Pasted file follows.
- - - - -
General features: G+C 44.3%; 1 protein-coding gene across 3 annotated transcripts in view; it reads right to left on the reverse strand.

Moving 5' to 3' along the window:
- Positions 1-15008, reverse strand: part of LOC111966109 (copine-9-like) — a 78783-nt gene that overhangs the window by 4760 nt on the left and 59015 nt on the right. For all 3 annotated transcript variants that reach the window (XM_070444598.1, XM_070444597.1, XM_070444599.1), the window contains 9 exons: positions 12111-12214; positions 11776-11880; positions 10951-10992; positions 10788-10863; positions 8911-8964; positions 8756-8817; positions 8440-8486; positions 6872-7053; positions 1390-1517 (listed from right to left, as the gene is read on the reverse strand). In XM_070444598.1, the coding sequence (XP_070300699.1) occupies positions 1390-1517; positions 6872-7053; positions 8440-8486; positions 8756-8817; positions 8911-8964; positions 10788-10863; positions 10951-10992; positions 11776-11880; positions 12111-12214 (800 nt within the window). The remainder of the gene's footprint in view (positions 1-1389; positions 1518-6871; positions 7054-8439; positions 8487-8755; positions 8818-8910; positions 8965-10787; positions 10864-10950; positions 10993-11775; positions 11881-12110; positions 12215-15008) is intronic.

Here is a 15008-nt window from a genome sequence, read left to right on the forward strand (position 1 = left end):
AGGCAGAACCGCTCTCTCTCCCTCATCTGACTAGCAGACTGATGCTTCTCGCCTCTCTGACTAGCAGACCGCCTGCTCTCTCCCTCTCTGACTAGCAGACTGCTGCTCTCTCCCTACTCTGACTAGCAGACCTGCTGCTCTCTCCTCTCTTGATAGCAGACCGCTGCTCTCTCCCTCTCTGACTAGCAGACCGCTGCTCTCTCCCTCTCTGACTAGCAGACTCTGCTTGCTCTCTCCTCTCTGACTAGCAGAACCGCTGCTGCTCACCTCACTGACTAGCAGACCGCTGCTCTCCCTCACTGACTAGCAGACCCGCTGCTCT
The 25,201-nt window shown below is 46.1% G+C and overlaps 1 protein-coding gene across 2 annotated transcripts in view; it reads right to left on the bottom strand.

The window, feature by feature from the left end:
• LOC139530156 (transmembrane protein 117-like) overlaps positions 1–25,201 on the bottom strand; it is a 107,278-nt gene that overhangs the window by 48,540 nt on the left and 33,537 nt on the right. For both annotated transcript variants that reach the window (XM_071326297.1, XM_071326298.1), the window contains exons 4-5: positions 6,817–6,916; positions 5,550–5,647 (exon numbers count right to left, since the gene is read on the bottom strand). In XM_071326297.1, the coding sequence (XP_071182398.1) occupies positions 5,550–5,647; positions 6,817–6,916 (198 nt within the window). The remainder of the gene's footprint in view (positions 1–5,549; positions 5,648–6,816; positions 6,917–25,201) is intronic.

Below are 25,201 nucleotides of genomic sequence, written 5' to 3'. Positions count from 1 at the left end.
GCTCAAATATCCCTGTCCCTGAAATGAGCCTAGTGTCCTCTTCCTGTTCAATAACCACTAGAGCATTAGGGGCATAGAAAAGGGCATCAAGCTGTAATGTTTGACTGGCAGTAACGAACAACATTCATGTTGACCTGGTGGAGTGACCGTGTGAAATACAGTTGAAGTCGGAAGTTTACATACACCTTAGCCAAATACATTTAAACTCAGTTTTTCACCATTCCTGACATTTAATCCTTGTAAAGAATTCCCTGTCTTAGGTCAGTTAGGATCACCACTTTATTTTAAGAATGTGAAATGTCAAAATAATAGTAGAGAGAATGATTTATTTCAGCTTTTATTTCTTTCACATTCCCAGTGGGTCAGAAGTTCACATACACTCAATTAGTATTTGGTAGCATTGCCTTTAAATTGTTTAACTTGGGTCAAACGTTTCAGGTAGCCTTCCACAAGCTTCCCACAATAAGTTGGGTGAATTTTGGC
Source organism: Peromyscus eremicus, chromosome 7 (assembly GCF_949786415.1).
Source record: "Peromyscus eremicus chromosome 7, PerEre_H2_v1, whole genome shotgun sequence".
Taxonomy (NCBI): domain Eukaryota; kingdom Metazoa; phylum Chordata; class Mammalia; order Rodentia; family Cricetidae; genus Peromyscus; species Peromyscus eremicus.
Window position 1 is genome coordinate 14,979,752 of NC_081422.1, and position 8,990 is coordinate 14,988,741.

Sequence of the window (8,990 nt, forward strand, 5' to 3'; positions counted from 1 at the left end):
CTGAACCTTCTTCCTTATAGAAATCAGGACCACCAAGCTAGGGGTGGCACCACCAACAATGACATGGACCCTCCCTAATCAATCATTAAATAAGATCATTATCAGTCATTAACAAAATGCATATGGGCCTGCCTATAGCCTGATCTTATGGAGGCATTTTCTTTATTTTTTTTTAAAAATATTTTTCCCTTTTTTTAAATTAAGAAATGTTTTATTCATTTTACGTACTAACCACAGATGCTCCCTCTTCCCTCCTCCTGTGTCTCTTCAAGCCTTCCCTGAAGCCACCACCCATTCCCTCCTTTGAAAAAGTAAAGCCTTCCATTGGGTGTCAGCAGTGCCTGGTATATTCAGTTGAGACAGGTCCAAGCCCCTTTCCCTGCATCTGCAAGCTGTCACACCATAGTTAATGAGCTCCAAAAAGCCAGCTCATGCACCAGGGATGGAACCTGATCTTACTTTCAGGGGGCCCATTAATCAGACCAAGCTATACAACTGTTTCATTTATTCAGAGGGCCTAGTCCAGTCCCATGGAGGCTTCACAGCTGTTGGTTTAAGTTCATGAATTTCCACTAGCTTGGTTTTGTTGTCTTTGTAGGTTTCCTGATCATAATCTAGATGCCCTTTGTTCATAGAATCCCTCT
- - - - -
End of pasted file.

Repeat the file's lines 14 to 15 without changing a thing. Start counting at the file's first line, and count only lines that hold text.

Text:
Window position 1 is genome coordinate 14,979,752 of NC_081422.1, and position 8,990 is coordinate 14,988,741.

Sequence of the window (8,990 nt, forward strand, 5' to 3'; positions counted from 1 at the left end):